Negotiating the numerous processes involved in air transport can be a stressful experience for even the most hardened of travelers.

It is especially difficult for those with disabilities, including invisible disorders that can limit or challenge a person’s movement, such as deafness or autism.

Unfortunately, the very fact that these symptoms are invisible can lead to misunderstandings, false perceptions, and judgments.

All aviation stakeholders are becoming more adept at assisting passengers with unique requirements. British Airways, for example, is testing a new video service that uses British Sign Language (BSL). Customers can contact the airline through SignLive’s Community Directory and get information relating to all aspects of their journey.

“Before the pandemic, almost half a million customers who required additional assistance flew with British Airways each year and we’re focused on supporting customers with both invisible and visible disabilities to make their journey easier and stress free,” says British Airways Head of Sustainability, Carrie Harris.

“In 2019, we invested in a new specialist accessibility team and as part of our broader focus on sustainability, diversity, and inclusion. We are proud to be working with SignLive to make it as easy as possible for our customers using British Sign Language to receive the support they need. We hope to roll this technology out permanently as part of our unique British Airways’ service.”

Those passengers that need additional help will also benefit from three new initiatives at Singapore’s Changi Airport Group (CAG). An airport guide, specialised training for staff, and lanyards for identification purposes all feature in an improved facilitation offering.

“Navigating unfamiliar places and procedures while catching a flight can be stressful, especially for passengers whose disabilities may not be immediately apparent,” says Damon Wong, Vice President of Passenger Experience, Ground Operations and Customer Service at CAG. “The initiatives aim to improve the overall travel experience for passengers with invisible disabilities and we hope it makes the airport a more comfortable and accessible place for them.”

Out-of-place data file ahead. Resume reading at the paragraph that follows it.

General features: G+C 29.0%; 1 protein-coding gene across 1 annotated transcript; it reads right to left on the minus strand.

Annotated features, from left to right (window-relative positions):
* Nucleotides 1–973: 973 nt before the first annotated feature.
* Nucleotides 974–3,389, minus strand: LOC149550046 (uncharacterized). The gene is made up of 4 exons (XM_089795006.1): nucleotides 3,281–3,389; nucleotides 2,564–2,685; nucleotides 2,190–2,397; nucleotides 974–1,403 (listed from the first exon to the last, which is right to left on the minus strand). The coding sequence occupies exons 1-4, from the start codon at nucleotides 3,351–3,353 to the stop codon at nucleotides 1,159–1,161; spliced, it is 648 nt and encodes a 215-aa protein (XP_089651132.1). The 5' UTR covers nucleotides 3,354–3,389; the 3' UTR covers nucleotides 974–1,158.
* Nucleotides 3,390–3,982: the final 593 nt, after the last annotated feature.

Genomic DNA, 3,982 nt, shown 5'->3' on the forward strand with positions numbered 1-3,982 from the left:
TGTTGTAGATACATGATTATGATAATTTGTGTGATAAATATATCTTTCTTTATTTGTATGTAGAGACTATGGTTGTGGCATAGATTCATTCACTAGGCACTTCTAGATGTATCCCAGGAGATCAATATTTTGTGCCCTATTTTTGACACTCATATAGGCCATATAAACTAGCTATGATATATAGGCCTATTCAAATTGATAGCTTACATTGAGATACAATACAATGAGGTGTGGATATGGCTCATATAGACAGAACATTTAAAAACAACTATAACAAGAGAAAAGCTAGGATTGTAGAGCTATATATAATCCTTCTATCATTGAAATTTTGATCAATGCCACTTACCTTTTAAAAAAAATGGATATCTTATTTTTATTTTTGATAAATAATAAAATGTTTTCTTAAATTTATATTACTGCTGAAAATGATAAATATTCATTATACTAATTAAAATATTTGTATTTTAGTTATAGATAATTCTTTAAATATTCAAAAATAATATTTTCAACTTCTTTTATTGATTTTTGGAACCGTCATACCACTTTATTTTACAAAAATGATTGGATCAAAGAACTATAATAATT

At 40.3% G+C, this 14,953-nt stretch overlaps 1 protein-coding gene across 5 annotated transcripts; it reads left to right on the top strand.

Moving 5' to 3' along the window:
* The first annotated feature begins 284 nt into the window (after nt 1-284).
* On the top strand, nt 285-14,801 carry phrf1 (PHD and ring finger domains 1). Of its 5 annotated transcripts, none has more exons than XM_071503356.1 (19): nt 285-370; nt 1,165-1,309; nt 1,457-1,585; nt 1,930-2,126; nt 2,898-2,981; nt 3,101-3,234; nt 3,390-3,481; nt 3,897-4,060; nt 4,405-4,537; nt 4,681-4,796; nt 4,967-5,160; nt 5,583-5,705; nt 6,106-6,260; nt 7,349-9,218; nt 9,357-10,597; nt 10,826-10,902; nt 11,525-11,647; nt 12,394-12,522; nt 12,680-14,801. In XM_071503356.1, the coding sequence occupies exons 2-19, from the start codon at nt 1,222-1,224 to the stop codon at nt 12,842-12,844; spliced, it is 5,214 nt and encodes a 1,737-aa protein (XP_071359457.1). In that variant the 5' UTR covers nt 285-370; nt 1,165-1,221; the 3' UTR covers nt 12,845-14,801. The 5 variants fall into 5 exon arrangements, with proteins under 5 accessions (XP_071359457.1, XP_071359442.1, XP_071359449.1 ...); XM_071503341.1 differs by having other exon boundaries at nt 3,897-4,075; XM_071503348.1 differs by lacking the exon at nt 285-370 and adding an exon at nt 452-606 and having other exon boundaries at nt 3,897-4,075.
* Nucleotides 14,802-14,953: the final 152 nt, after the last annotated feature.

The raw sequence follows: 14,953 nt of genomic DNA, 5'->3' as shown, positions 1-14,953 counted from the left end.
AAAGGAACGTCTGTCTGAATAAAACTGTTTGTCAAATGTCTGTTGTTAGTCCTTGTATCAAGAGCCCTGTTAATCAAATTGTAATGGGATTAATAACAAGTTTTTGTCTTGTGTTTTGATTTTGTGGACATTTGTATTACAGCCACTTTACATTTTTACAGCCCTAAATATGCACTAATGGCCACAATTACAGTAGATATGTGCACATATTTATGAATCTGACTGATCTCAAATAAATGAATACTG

Sunflower lanyard

The sunflower lanyard, which symbolizes a hidden disability, is quickly gaining traction. It is entirely optional, and users can share as little or as much personal information as they want. The aim is purely to give wearers the confidence to ask for help without being judged.

Seattle-Tacoma International Airport was the first to recognize it in the United States. Tampa, Charlotte Douglas, and Memphis International Airports are among the many other US airports that have followed suit.

London Heathrow was an early adopter of the lanyard and continues to improve its offering for passengers with hidden disabilities. It offers an Assistance Service in every terminal to help people with both visible and non-visible conditions. It has also dropped the People with Reduced Mobility (PRM) tag as that had become too closely associated with wheelchair users and discouraged those with other impairments to request support.

Sara Marchant, Service Manager for the Heathrow Passengers Requiring Support Service, says the airport now uses Passengers Requiring Support (PRS). “We think this is a much more inclusive and realistic description,” she says. “It raises our bar from concentrating on the 2.7% of our passengers who have mobility issues to include the 39% of passengers who tell us they have some form of support requirement when traveling through the airport.”


Universal design

The IATA Airport Development Reference Manual (ADRM) will recommend airports to adopt universal design principles and processes. This means products, services, and facilities—as well as physical and digital communication and information—can be accessed, understood, and used to the greatest practicable extent by all travelers, including those with invisible disabilities.

Multi-Sensory Stimulation Environments (MSSEs) and quiet areas, for example, will support those with sensory and cognitive impairments or mental health conditions in de-escalating or managing the effects of busy airports.

“At IATA, we’re deeply committed to facilitating the freedom to travel for all customers,” says Linda Ristagno, IATA’s Head of Accessibility. “Regardless of the type of disability a passenger has, and the way in which that impairment presents itself within an aviation or aircraft environment, they should be able to expect and experience an equitable level of support and service relative to other customers.

“For our airlines, accessibility encompasses all divisions and is supported by long-term strategic approaches while airport universal design principles should aim to respond flexibly to the needs of individuals,” she adds. “A quiet area or relaxation space is another way of providing support to people with profound, multiple, or long-term conditions as well as those with anxiety, depression, or related conditions.”


Credit | Neil Juggins / Hidden Disability Sunflower